Kameny in D.C.
Kameny was fired from his job at the Army Map Service in 1957 after he was arrested in Lafayette Park—then a gay male cruising location. The Civil Service fired him as a “sexual pervert.”

Kameny unlike others who hid their heads in shame, fought the dismissal. He lost, but went on to become one of the founders of the Mattachine Society in Washington, D.C.—an early gay rights group.

He brought a militancy to the nascent gay rights movement in the years before the Stonewall Rebellion—generally credited with the start of the gay rights movement.

Kameny was an early gay activist, who together with others, organized picket lines at the White House, Civil Service Commission and Pentagon in 1965.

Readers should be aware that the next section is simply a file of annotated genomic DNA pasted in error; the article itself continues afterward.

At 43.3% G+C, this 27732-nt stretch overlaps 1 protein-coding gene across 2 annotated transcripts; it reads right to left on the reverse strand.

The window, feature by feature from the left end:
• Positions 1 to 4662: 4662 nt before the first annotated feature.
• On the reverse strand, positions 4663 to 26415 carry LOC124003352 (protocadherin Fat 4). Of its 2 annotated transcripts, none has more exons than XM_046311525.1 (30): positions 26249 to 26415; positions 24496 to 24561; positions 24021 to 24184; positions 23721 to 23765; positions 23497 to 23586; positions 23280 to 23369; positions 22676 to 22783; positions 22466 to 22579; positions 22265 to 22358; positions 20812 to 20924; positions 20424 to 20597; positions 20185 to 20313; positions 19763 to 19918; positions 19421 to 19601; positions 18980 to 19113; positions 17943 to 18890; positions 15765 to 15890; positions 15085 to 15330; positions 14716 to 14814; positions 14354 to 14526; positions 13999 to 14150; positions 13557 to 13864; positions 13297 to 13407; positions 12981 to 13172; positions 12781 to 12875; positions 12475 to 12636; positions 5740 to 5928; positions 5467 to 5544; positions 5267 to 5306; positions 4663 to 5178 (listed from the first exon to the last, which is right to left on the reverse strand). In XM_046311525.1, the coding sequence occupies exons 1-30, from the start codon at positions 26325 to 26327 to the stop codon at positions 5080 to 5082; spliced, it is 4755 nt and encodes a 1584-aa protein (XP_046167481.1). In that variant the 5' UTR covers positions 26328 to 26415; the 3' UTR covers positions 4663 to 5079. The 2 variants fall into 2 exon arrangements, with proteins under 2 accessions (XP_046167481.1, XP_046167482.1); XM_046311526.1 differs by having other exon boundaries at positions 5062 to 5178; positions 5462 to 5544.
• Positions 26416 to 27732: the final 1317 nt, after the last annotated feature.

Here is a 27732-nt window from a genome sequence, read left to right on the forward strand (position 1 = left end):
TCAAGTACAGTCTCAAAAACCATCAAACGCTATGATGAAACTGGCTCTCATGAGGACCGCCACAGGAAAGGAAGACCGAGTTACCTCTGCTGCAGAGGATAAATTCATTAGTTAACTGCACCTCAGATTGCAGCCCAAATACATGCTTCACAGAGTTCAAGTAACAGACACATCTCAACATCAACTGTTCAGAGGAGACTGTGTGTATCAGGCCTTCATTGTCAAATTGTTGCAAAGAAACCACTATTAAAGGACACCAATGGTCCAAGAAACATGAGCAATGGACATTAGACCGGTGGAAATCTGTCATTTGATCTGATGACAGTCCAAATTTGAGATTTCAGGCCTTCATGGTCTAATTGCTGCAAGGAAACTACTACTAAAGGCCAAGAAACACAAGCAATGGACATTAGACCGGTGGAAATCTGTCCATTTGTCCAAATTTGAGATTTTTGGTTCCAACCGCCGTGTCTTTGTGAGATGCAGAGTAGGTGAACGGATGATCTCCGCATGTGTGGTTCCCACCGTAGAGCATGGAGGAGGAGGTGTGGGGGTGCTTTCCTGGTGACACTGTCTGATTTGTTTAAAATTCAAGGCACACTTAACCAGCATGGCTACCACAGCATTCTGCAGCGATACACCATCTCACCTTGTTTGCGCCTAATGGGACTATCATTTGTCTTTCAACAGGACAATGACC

Kameny was one of the leaders among those who campaigned to overturn the American Psychiatric Association’s classification of homosexuality as a “sickness.”

He and other advocates succeeded in 1973 when the trustees of the APA removed the designation. Dissident psychiatrists petitioned the issue to the membership but the trustees’ decision was upheld 20,000-3,800—a resounding victory for Kameny and the other advocates.

Kameny died in 2011.
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